In recent years, veterinarians have made great progress in understanding how dogs feel pain and the best ways to manage that pain.
“Many dogs will instinctively hide their pain as a survival mechanism…”
Many dogs will instinctively hide their pain as a survival mechanism, which, in the past, led well-meaning experts to presume that dogs don’t feel pain the same way humans do.
But dogs don’t always tell us they feel pain. Most dogs, especially those of certain breeds, tend to be stoic. That’s because dogs evolved to hide signs of weakness, which could cause them to be attacked by other group members or even predators. Even in a home setting, other household dogs can instinctively jump on a dog screaming in pain, causing further injury. So dogs evolved to hide their pain as a survival mechanism.
We now know that dogs have a nervous system very similar to humans, and they experience pain very much the way we do – they just don’t communicate it as readily.
What is pain?
Pain has as many manifestations as there are injuries, conditions, and individuals. Pain experts define pain as “an unpleasant sensory and emotional experience associated with actual or potential tissue damage.”
“Pain is very subjective and difficult to measure.”
Signs of pain in dogs is very subjective and difficult to measure. Because dogs instinctively hide their pain to prevent potential predators from targeting them when they are injured, pain assessment in dogs can be challenging. The outward demonstrations of pain vary widely from dog to dog. It is important for pet owners to recognize that just because a dog doesn’t cry, limp, or show other obvious signs of pain, that doesn’t mean it isn’t in pain. A good general rule is that if it would hurt you, it would probably hurt a dog.
How can I tell if my dog is in pain?
With obvious injuries or after surgical procedures, we can reasonably assume that a dog will experience pain. Although the signs may be subtle, careful observation of your dog’s body language will often reveal signs of pain in most dogs. Most dogs experiencing pain alter their behavior in some way. In order to tell if your dog is in pain, pay attention to some of these subtle signs. A dog may be reluctant to climb stairs, show decreased activity, or resist being handled or picked up. Subtle signs may be our only clue that the dog is hurting.
Arthritis joint pain is common in older dogs. Anyone who has witnessed an older dog struggle to rise or be unable to stand after lying down can imagine the discomfort these dogs must endure.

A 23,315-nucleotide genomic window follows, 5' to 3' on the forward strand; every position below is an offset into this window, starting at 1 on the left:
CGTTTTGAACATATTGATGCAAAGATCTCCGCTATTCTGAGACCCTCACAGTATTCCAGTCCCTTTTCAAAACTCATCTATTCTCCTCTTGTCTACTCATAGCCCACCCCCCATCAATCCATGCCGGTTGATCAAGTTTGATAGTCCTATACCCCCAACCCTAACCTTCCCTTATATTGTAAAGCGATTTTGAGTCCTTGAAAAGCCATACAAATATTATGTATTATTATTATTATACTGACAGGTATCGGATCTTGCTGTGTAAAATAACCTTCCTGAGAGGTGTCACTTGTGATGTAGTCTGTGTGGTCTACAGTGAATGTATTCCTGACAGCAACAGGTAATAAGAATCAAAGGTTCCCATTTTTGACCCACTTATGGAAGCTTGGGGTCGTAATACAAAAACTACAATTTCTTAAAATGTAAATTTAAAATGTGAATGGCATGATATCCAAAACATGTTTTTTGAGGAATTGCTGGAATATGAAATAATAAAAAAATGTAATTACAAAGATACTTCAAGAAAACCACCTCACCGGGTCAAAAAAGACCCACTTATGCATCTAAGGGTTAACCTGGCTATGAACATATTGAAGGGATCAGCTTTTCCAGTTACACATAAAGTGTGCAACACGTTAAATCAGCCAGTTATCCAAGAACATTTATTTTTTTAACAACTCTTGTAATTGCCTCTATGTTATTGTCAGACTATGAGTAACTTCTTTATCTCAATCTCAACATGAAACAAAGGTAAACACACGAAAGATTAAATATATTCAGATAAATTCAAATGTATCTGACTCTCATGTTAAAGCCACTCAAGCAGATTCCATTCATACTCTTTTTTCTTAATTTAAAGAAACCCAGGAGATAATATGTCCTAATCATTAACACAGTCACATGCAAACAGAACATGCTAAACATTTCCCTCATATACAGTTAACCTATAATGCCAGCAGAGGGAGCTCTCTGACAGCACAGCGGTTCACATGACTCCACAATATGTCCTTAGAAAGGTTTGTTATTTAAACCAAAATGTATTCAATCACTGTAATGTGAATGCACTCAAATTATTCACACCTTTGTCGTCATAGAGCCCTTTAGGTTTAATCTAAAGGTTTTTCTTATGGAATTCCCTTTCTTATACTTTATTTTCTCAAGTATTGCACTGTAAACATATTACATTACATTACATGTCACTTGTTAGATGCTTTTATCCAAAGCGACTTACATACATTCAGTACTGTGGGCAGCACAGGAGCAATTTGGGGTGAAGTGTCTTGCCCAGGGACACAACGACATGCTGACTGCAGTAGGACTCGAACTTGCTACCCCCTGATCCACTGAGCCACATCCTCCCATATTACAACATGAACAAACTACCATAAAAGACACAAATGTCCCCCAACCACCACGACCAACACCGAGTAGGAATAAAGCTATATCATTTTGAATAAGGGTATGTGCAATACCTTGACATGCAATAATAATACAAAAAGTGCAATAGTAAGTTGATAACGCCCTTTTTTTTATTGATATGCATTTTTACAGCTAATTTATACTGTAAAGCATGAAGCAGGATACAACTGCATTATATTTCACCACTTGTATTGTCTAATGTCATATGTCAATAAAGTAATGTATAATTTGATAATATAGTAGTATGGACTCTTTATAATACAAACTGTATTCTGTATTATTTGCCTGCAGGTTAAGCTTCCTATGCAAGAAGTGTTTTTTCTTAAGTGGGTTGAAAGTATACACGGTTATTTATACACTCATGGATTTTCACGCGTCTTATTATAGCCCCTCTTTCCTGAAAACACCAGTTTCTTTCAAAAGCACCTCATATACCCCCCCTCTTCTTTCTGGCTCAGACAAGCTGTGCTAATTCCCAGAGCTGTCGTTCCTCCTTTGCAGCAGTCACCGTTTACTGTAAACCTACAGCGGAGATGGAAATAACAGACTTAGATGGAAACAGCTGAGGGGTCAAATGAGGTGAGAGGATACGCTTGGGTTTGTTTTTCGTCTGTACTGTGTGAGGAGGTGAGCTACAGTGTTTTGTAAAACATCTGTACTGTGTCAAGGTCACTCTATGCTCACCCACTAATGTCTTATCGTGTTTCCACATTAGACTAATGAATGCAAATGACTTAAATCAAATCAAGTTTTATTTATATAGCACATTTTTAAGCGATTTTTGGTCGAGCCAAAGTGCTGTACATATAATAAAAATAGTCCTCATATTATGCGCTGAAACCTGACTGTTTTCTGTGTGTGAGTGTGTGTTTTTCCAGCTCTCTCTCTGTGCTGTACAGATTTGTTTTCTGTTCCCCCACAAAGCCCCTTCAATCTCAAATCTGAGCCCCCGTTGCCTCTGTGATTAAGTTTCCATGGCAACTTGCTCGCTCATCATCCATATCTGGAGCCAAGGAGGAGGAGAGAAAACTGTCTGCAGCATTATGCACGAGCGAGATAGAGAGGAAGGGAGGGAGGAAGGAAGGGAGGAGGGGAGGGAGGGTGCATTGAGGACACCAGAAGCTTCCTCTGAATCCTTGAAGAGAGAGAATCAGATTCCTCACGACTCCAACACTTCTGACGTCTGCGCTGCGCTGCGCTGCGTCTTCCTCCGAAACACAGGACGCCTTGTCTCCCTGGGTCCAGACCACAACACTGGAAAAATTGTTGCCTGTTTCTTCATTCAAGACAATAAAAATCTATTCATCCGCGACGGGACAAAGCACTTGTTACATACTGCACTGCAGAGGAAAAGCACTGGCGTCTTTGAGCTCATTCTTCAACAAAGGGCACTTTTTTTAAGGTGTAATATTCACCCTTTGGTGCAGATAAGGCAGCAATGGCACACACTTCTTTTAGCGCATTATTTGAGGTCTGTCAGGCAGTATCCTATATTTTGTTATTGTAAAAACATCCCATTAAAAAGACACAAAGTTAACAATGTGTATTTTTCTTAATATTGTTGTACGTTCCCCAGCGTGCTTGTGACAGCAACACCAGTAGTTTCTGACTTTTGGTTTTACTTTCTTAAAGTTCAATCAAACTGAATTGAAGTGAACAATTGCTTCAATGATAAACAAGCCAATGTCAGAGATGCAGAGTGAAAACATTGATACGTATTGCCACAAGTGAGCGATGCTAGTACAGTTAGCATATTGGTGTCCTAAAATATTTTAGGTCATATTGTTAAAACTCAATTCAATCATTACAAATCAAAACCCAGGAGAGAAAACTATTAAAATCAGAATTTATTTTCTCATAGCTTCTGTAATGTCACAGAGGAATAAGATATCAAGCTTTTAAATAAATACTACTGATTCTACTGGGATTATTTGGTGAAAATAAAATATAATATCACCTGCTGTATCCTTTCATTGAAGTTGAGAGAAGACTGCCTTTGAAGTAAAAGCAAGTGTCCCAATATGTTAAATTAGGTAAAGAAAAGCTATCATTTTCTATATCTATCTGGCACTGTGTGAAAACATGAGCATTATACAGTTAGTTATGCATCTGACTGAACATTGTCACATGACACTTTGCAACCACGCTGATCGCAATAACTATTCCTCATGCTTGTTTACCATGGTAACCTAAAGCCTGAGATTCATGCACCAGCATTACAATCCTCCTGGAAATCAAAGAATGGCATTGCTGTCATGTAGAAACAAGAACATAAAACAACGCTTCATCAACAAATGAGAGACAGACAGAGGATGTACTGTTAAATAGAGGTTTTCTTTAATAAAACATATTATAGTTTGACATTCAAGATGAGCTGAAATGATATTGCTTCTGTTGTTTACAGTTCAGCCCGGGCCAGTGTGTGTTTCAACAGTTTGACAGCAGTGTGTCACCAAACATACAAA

Just because they don’t complain, doesn’t mean they’re not in pain. But if you know what to look for, you can see what your dog won’t tell you. Start by knowing your dog’s normal behavior so you can detect abnormal behavior such as:
- Whimpering or vocalizing
- Becoming quiet, withdrawn, and inactive
- Showing uncharacteristic aggressiveness when approached (an attempt to protect themselves from further pain)
- Shivering when not cold
- Panting when not hot or exercised
- Shivering and panting together (these can also indicate nervousness)
- Holding the ears flat against the head
- Increased licking of a painful/sensitive area
- Decreased or loss of appetite
- Reluctance to walk, run, climb stairs, jump, or play
- Uncharacteristically digging or scratching at the floor, ground or furniture
- Stiffness or limping
- Lagging behind on walks
- Repeatedly standing in a bowing position (can indicate abdominal pain)
- Unexpected reactions when touched
- Changes in personality
Some illnesses, while not outwardly obvious, are still very painful. Examples of illnesses that can cause dog pain symptoms are pancreatitis, prostate infection, bladder stones, glaucoma, infected teeth, ruptured anal sacs, arthritis, IBD, neck and back pain, hip dysplasia, patellar luxation, or anything involving the bones.
See our Breed Guide for more specifics on your pet.
Pain Management for Dogs
Not only do we wish to reduce pain for the sake of the dog’s comfort, but also because pain slows healing, interferes with immune function, and reduces appetite, all of which can place the dog in a further debilitated state.
It’s far more effective to prevent pain than it is to reduce it once it’s appeared. That means early detection and treatment are vital to your dog’s general health and wellbeing. In cases of acute pain, get the dog to a quiet place and try to determine the cause. You may be able to detect an injury, but many internal problems won’t be obvious without a veterinary exam. In cases of chronic pain, a trip to the veterinarian is also warranted.
Never give your dog human pain medications unless your veterinarian has directed you to do so. Discuss various options with your veterinarian for treating your dog’s pain. Some other health conditions may limit what sort of medication your dog can take.